Meet Chaja Szkop (Polish spelling,later would have been spelled Chaya Shkop) from Bransk, born in Bielsk Podlaski in the Bialystok region of the Polish border. She would have been 26 years old at the outbreak of the War, was unmarried, worked as a schoolmistress.
There was a large Jewish community (around 2400) before the War.This area was handed over to the Russians (after being taken over by the Wehrmacht) as part of the Ribbentrop-Molotov pact – thereby sparing the Jews until 1941.Many Jews fleeing from the Germans crossed the border during 1940 – and some were sent to Siberia by the Russians. Another (older) woman from the same town, with the same name, but married, was murdered in Treblinka. The Shkop family are related to a famous Talmudic scholar and one of the leading rabbis before the War named Rabbi Shimon Shkop – who was a rabbi in the town of Bransk in 1907.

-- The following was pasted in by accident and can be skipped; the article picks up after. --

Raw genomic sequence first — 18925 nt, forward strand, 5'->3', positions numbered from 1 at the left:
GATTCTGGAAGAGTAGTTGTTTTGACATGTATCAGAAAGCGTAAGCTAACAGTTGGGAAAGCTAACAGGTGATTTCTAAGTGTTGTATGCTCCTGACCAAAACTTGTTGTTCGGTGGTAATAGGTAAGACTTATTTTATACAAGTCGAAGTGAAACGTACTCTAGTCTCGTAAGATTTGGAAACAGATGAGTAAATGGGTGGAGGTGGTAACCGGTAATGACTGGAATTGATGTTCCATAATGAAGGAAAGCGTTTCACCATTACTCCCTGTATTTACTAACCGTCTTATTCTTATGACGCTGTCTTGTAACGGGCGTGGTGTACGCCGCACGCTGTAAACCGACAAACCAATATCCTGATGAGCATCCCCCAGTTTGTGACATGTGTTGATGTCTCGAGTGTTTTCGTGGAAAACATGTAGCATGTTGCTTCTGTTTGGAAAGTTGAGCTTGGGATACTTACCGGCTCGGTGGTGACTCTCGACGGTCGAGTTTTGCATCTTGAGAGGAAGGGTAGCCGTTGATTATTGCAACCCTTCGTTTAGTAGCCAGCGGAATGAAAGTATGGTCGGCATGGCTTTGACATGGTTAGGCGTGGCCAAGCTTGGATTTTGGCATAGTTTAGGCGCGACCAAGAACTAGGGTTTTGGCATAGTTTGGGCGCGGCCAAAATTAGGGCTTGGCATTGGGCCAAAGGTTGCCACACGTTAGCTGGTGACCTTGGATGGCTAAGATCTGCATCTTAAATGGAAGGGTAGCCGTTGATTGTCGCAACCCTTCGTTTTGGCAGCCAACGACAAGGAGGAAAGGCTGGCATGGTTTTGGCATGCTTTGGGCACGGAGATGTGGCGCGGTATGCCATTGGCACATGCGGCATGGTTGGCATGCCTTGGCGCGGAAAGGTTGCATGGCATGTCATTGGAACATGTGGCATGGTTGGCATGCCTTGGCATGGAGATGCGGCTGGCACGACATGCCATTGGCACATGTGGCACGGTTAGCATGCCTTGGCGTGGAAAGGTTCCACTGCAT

Our passport holder crossed over from the Russian occupied area into Lithuania in 1940 using this passport, there is another stamp from Vilna. Regarding the Chinese visa. Indeed – until August 1939 – no visas were required to enter Shanghai – but this document is from 1940.The visa was issued 12 Dec 1940 by the Chinese consul in Stockholm / Sweden – and that is unusual. Why would a woman who made it to neutral Sweden continue on to Shanghai?
I found the following source: Wartime Shanghai and the Jewish Refugees from Central Europe
…an article in the China Press of February 26, 1940 for example, stated that visas are NOW required for Shanghai…and further…a letter toNew York and Lisbon mentioned clearly that the Chinese consul in Stockholm is granting visas without difficulties.
A most unusual and interesting travel document during the war and Holocaust and here are the pictures.